First Impressions

Old mines and mining machinery, visible wherever you go around the town, give Lightning Ridge much of its distinctive character.

When I first came here [in 1979] I found a graveyard of machinery from the cities.

Lawrie Cree, 2013

My first impression as we drove into town [in 1966] was that of a lunar landscape, with all of the white mullock dumps.

Knud Nexo, 2003

Since the 1940s, tourists have been coming to Lightning Ridge in increasing numbers, drawn by its reputation for producing unique black opal, its quirky character and opal field landscapes.

Many visitors coming to Lightning Ridge tried their hand at specking, or noodling – sifting through the dirt in the mullock heaps hoping to find opal which had been missed by the miners.

Dad made lots of gouging picks, called Nifty Noodlers, and his kids had to dip the handles in paint to finish them. We couldn’t keep up with the numbers bought by the tourists to go noodling.

Barbara Wright, 2013

Tourist Attractions

Starting in the 1970s, visitors became more aware, through newspaper and magazine reports, of the new machines being developed for opal mining in Lightning Ridge.

The Walk In Mine was the first tourist mine in Lightning Ridge. It was a working mine, first excavated by hand by Sandy Randell in 1961. Unlike most mines around the Ridge, it had a ‘drift’ or sloping ramp which provided a walk in entry down steps into the drives.

The drift was made for a winch-operated scoop which took dirt up to the entrance. Locals directed tourists to us because they could walk into the mine. As more tourists came to town, the numbers wanting to visit us became a nuisance. When Dad moved on to another mine, he asked Fred, a retired miner, to take tourists down and explain how the mining was done. They paid twenty cents each.… I went back in 1976 and took it over for a few years.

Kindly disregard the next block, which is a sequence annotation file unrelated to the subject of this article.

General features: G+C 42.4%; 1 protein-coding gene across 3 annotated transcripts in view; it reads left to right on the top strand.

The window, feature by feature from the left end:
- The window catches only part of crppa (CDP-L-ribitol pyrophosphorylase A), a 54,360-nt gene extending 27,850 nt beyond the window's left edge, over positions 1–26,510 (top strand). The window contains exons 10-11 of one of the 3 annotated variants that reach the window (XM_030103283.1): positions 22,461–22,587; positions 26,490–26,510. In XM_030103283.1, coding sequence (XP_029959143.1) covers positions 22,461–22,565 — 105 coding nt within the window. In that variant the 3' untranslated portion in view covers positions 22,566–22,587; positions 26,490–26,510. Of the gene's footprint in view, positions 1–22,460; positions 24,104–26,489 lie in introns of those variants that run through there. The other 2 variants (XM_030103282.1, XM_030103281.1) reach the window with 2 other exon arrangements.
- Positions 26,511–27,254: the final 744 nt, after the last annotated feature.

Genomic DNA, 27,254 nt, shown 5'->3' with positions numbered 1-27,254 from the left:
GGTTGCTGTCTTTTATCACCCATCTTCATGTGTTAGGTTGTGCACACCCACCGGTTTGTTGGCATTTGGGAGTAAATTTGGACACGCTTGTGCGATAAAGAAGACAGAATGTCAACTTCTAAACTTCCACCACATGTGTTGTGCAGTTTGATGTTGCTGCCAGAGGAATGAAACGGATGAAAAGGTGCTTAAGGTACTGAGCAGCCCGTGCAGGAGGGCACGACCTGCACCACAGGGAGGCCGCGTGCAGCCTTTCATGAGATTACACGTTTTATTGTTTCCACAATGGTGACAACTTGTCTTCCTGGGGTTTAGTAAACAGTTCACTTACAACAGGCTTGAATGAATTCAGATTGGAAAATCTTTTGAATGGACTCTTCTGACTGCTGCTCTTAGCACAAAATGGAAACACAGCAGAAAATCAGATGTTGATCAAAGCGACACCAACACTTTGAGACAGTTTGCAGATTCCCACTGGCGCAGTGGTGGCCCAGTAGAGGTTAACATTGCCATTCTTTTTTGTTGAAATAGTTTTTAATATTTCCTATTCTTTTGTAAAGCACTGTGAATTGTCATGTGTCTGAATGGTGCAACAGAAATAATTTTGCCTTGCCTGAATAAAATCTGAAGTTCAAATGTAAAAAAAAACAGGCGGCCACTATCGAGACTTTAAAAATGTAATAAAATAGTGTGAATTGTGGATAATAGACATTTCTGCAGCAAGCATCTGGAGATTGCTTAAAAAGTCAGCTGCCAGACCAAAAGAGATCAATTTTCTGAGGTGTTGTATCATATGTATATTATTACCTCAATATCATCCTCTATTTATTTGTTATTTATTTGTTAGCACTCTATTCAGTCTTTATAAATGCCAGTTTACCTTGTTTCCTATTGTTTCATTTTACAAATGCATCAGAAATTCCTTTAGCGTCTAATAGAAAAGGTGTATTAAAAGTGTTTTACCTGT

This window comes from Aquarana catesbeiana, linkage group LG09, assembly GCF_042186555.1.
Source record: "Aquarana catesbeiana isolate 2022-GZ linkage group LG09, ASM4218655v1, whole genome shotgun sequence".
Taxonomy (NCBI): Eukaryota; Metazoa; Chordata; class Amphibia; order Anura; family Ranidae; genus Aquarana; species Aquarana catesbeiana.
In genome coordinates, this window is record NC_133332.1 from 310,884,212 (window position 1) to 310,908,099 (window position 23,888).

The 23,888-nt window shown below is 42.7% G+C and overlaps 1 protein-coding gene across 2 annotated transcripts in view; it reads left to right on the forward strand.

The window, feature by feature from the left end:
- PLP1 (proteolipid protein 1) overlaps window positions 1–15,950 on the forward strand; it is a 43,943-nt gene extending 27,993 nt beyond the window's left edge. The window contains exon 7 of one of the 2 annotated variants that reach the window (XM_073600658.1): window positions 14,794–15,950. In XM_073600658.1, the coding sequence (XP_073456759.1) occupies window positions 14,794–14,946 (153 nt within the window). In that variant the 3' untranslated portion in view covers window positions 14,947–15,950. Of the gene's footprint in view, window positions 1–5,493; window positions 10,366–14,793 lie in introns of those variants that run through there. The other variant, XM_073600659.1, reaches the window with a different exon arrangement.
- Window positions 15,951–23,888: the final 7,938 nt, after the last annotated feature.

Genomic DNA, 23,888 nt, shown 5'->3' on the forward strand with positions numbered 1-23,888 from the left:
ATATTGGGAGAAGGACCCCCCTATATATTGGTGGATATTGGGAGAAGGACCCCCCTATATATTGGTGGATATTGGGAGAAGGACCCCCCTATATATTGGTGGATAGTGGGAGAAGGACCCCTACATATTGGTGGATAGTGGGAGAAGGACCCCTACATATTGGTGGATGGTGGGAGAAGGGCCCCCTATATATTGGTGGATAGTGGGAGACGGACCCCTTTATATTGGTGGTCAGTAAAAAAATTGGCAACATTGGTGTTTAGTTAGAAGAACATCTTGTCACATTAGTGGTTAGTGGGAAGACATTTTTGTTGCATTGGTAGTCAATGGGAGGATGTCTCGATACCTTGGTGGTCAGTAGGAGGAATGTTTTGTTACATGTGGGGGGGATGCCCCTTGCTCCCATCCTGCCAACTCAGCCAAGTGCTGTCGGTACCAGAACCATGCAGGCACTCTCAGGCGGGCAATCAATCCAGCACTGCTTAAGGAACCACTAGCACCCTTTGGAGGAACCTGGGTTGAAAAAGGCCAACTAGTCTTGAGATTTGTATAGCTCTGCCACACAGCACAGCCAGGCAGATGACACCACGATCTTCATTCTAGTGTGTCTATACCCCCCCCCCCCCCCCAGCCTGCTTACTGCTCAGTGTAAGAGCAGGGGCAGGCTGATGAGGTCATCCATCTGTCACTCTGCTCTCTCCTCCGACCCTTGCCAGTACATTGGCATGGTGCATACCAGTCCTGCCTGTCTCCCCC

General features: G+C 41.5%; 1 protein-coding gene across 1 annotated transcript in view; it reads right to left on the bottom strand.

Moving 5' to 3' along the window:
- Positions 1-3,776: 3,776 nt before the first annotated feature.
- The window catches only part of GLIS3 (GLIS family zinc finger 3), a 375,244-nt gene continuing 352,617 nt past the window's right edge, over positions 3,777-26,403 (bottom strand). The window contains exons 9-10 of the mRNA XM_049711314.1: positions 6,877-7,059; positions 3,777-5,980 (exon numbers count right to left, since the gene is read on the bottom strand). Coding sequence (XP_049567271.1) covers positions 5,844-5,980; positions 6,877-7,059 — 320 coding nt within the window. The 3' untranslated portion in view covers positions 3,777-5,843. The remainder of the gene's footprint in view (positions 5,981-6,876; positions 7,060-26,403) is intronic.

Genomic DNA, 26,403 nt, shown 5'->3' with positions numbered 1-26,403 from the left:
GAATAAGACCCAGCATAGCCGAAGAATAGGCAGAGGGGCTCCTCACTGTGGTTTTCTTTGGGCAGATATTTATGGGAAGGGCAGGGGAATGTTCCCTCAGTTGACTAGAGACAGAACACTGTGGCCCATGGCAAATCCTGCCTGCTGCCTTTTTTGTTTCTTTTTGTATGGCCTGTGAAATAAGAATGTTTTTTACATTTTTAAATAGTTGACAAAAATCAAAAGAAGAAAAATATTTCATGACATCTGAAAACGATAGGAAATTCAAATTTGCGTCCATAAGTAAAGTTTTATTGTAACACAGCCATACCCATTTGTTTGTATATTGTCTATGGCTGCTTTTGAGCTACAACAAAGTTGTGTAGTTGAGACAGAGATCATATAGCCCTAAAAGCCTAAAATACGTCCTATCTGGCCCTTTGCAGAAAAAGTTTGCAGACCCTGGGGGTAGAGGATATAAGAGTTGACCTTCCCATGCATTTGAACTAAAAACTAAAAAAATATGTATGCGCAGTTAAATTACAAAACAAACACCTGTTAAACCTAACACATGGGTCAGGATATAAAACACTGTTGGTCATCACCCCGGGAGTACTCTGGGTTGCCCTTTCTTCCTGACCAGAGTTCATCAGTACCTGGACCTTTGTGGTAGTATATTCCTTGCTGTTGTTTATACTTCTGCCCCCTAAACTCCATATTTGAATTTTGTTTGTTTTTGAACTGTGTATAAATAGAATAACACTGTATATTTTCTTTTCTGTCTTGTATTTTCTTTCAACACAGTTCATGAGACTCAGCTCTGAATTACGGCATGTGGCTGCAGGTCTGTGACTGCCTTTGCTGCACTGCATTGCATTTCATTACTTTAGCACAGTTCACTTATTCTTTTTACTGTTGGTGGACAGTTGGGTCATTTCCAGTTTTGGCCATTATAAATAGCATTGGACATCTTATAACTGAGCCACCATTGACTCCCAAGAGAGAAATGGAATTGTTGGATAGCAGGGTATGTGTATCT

David Randell, 2013

The Big Opal was also a working mine, excavated using machines, until becoming a tourist mine in the 1980s. Tourists can descend a spiral staircase to the old drives to see the mining methods and machinery once used.

Other tourist mines, like Chambers of the Black Hand, and the remnants of the open cut at the 3-Mile, museums like Kangaroo Hill, Lightning Ridge Historical Society and the Australian Opal Centre, have displays of mining machinery for visitors to inspect.

Tour companies draw visitors’ attention to locally-made mining machinery at sites including Bevans’ Cactus Nursery, the Visitor Information Centre, motels and caravan parks, Lightning Ridge Miners’ Association and outside mines and homes.

Mining Heritage and Rehabilitation

The machinery invented or modified for opal mining by local miners and fabricators is a crucially important part of the heritage of Lightning Ridge, along with its buildings and landscapes. But this machinery will gradually decay, or be recycled or scrapped, unless its heritage value is recognised and steps taken to preserve important examples.

After 100 years of opal mining, the Ridge is a maze of sunbaked mullock (mining refuse) heaps, mine shafts and open cuts.… But tourists love it, which is why the Three Mile has been allowed to stay the way it is. Elsewhere, most mining sites are supposed to be rehabilitated.

The Sydney Morning Herald, 2012

I submit that it is the remnants of the hundreds of miners’ dreams, both broken and realised, which make Lightning Ridge a truly historic village, the likes of which Councils spend millions of dollars trying to recreate.

Bob Pelchen, 2006